FIFA 13 on the Nintendo Wii U offers a satisfying overall experience but inherently the unique features of the system are not completely natural to take advantage of during free-flowing gameplay. It looks and runs beautifully with the new hardware but a few features and gameplay enhancements are notable in their absence. Still this might be the best sports game available to go along with the launch of the system.
The appeal with the Wii U, at least when compared to the 360 and PS3 versions of FIFA 13, comes with the tablet controller. It offers the ability to take advantage of touch screen shooting, passing, tackling, and team management tasks. While the functions work as intended they don’t always make sense within the context of the game. Check out screens from the tutorial here.
The biggest issue that arises is the need to take eyes off the action in order to use the touch screen or make desired changes. There is no way to avoid that when looking down at the tablet and pulling up another screen that obscures the action there as well. Functions like shaking the pad to bring up a “net” allowing for the touch selection of shot aim is difficult to do elegantly when attempting to get into position for the opportunity. Touch screen passing or tackling though is handled really well. What works best is when the action stops for free, penalty, or corner kicks as full concentration can then be directed to the touch screen without neglecting everything else.
There are three options for control configurations. “Classic”, “Alternate”, and “Two Button”. Otherwise the control schemes are not customizable. For the most part they translate pretty well but there will be a learning curve due to the different mapping and hand placement.
Because the need to controls players in standard games makes it difficult to utilize the tablet controller fully Manage Mode is where the game shines on Wii U. Having all the options laid out on the touch screen is pretty much ideal. Making substitutions, monitoring performance, and changing formations and tactics are joined with the ability to assign actions to players without the constant need to move them around on the pitch manually.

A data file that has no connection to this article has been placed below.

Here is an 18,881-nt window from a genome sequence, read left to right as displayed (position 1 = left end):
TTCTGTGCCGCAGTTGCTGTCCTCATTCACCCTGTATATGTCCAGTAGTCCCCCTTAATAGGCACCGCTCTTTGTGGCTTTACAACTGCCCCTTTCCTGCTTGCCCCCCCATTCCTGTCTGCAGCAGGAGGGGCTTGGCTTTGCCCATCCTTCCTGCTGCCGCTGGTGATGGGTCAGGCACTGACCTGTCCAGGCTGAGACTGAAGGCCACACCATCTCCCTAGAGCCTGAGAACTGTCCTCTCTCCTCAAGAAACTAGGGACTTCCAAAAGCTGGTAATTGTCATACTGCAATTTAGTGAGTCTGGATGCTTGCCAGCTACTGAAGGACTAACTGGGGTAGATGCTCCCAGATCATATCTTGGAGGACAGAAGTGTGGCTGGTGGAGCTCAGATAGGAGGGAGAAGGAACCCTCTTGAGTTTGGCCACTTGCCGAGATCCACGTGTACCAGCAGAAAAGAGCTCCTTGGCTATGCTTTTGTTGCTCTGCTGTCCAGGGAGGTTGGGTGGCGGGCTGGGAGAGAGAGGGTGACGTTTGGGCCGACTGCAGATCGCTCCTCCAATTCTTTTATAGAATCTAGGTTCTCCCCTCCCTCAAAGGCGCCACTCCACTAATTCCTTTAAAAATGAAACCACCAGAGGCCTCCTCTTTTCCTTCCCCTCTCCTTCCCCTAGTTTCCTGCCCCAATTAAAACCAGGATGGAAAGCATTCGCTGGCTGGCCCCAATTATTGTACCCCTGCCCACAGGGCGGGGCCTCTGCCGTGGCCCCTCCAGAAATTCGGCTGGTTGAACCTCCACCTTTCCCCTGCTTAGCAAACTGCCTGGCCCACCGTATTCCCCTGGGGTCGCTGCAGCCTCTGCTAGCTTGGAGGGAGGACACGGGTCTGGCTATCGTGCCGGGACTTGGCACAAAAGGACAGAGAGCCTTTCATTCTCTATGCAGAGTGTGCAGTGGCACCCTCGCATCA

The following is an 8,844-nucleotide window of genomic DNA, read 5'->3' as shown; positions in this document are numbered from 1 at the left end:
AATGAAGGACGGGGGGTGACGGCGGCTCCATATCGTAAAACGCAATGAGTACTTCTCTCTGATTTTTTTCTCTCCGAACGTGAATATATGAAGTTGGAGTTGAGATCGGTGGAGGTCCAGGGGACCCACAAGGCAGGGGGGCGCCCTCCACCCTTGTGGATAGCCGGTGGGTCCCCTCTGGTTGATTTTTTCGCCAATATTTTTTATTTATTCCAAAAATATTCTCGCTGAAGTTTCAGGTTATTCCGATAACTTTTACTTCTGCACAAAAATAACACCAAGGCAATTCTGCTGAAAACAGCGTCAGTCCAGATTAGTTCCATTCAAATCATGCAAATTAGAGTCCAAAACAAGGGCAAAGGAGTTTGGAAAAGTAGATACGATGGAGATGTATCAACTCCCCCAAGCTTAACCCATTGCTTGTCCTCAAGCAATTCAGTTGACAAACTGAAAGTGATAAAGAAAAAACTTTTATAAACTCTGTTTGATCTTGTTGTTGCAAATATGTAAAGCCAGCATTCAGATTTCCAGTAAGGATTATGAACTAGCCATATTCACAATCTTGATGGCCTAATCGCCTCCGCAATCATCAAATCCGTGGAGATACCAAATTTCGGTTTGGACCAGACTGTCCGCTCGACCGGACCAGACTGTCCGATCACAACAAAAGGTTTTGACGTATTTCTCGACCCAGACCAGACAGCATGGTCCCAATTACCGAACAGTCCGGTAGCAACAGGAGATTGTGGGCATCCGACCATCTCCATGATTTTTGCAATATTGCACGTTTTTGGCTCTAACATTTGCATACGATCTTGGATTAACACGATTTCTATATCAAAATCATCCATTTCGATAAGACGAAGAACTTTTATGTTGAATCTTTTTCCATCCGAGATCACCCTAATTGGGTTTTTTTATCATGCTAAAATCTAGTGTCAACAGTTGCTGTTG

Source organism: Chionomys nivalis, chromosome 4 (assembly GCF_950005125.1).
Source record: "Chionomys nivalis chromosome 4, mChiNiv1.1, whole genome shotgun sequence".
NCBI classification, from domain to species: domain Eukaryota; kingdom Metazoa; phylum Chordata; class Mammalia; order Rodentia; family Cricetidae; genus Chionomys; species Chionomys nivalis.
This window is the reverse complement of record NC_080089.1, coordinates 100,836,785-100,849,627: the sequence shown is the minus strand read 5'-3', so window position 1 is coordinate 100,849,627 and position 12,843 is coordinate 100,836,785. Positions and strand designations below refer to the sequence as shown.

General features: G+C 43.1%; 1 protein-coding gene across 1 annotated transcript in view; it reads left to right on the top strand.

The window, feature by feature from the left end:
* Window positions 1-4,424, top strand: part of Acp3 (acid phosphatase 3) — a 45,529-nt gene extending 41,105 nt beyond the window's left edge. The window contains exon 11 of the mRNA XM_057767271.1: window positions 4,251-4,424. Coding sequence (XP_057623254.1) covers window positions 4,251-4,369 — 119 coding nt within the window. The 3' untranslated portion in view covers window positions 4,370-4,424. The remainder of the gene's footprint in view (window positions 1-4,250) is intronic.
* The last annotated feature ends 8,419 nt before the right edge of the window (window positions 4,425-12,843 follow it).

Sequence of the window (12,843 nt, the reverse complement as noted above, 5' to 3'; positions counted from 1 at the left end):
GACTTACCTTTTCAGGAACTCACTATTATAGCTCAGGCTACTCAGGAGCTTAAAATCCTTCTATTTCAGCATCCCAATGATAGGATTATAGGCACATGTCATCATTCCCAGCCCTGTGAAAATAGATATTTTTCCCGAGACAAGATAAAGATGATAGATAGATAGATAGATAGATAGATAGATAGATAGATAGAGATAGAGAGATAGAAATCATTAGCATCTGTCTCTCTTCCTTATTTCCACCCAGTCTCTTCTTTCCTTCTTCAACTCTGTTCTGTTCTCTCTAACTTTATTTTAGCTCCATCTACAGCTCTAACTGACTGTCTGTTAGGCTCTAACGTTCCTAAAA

Performance wise the game runs in excellent fashion. There is no issue with framerate (as was found in Madden NFL 13) and graphically is on par with the 360/PS3. Where it falters is in the number of omissions which essentially make it more like playing FIFA 12 with the tablet features than a true FIFA 13.
The “Impact Engine” physics system is not nearly as refined, there is no “First Touch” ball-handling system, Online Team Play and Skill Games are absent, and there is no Ultimate Team mode (no DLC system active yet on the Wii U probably explains why). These things will all stand out to anyone who’s played FIFA 13 on the other systems. For those who haven’t it may not matter all that much.
FIFA 13 is a strong launch effort that is worth considering for those who aren’t already dedicated fans of the series or would enjoy Manage mode with the tablet functionality at hand. However anyone who already owns or has spent a decent amount of time with the 360/PS3 version of FIFA the last two years will probably find the lack of gameplay improvements and other missing features too great to overlook.